stock? The war has shown the world
no sturdier warriors than these. With
the forces of nature herself arrayed
against them, they have removed moun
tains, and In their prowess it is as
though Caesar himself were on earth
again to defy and finally subjugate the
German war lord who has assumed
and disgraced the name the great Ital- j
ian wore who ruled the world.
The United States ls short of beef
and long on fish. The people of this
country eat less sea food than those
of any other nation which has avail
able supplies so great as ours. The
problem is to save the beef for ship
ment across the ocean and to consume
here the fish which cannot be econom
ically shipped. The country must con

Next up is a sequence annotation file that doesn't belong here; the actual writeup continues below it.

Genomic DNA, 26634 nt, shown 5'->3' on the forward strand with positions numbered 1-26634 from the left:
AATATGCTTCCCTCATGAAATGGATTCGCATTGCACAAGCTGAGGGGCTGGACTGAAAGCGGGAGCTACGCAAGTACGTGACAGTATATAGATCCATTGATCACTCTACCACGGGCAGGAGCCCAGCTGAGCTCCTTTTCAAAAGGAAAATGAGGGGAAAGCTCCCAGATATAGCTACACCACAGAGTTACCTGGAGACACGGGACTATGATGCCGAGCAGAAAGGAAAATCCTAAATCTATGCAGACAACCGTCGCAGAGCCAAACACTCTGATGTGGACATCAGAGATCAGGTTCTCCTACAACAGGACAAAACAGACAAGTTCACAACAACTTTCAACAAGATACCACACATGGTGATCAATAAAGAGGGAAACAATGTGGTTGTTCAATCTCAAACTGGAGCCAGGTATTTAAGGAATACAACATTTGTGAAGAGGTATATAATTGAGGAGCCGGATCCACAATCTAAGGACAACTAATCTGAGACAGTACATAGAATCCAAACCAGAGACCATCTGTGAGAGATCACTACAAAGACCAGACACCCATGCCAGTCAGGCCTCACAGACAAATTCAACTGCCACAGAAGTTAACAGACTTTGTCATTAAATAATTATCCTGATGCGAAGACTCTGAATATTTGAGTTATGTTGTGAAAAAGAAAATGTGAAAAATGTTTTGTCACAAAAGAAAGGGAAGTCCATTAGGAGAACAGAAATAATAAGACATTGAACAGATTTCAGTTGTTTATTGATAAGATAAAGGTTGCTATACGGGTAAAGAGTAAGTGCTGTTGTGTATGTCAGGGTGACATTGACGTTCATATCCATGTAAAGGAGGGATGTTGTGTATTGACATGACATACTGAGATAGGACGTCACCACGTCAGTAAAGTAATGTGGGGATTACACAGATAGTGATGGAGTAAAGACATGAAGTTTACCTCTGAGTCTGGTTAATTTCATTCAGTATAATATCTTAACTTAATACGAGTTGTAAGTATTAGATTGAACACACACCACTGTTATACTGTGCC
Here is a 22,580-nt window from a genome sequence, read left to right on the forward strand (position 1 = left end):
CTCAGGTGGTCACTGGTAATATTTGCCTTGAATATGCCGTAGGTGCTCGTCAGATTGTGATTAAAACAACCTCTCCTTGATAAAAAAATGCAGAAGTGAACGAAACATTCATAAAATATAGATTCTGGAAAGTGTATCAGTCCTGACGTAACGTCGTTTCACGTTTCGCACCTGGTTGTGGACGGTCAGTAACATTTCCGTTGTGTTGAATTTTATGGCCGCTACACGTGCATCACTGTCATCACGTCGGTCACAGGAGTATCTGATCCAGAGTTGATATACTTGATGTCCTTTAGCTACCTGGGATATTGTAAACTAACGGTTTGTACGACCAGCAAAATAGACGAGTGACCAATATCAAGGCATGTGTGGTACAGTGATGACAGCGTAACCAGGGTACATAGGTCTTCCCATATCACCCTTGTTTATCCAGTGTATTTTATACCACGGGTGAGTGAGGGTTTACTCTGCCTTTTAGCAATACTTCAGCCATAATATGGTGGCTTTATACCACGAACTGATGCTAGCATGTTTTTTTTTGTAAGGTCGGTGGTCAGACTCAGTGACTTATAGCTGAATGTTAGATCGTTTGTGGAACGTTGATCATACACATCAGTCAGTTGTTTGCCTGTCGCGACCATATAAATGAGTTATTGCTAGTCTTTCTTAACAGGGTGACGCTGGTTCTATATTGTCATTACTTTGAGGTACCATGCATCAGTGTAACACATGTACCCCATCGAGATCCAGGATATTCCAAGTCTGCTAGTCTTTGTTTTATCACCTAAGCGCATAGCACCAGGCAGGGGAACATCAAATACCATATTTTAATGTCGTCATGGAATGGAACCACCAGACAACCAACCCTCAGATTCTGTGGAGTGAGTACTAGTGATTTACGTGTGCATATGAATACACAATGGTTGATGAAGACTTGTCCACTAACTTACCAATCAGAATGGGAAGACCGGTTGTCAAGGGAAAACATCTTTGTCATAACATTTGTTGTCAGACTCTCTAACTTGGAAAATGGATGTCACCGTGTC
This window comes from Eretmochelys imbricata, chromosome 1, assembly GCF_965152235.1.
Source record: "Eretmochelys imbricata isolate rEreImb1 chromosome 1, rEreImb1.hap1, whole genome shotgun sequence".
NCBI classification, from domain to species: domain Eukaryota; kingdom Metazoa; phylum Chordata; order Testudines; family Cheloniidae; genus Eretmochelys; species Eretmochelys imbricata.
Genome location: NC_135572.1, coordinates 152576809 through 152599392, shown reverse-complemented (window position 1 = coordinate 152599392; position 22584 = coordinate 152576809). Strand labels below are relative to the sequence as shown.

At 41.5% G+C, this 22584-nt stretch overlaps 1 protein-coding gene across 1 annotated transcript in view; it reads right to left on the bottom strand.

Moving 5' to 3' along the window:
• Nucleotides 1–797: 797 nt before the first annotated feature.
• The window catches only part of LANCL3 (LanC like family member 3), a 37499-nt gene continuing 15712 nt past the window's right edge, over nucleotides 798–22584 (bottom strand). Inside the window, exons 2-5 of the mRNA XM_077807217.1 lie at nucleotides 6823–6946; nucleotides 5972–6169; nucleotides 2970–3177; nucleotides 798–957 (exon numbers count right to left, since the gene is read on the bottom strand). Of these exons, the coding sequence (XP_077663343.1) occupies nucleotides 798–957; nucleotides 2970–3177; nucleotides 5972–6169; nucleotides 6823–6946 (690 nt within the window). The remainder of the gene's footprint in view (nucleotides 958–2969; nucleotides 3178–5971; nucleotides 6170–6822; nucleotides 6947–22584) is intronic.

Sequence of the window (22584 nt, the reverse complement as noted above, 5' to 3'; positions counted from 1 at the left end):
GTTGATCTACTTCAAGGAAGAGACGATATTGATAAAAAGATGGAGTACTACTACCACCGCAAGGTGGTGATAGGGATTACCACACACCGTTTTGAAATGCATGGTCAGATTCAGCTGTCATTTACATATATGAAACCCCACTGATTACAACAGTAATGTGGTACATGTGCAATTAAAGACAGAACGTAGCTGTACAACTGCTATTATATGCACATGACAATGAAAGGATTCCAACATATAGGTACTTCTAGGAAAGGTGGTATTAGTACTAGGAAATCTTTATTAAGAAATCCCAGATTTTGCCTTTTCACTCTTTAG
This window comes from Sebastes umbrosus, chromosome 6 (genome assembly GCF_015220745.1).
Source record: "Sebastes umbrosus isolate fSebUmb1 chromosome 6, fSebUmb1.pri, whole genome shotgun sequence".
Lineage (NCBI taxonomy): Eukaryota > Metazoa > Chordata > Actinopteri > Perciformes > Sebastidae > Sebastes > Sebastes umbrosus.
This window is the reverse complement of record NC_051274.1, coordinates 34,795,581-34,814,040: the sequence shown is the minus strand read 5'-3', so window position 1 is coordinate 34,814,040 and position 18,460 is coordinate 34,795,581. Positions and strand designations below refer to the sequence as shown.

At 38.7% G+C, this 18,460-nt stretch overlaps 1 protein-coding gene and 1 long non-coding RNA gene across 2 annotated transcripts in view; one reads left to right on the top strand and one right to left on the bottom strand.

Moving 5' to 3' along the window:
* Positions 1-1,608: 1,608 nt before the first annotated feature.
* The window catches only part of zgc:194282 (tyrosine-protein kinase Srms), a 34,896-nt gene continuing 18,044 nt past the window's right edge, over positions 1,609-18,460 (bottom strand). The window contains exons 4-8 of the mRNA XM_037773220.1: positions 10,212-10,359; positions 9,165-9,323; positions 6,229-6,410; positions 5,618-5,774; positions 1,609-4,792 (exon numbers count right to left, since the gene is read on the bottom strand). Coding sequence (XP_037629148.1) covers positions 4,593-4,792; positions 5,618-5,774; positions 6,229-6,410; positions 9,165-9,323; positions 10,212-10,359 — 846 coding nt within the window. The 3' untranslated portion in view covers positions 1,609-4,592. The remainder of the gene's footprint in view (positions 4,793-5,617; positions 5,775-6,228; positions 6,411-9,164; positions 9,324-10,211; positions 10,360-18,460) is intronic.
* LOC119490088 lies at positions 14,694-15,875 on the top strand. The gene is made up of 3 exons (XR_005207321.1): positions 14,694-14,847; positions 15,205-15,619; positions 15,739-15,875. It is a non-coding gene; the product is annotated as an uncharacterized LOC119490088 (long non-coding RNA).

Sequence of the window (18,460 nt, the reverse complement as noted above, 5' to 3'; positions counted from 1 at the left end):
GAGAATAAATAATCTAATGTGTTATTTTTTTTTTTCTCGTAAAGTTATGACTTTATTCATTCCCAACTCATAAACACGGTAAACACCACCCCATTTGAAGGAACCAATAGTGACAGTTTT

serve wheat, too, and eat instead such
grains as cannot be sent to the
Like a good many business men,
Uncle Sam is protecting his borrowings
-the bonds issued and sold to his own
people-by lending at the same rate
of interest to his allies. And, to com
plete the endless chain, the money
loaned to the allies is being largely ex
ponded in this country, so our own
people will get the benefit from it
Now we are advised that we mustn't
ase any more starch on our shirts,
utilizing it rather for blanc mange and
other so-called food products, and we
have written our washerwoman.asking
if this oughtn't to apply also to our
union suits, feeling that possibly an ap
peal on broad patriotic grounds may
have some weight with her.
Not the least of our contribution to
the allies to excite vo^noptfnl atten
tion abroad was the consignment of
the great American army mule. On
all sides was heard the French equiva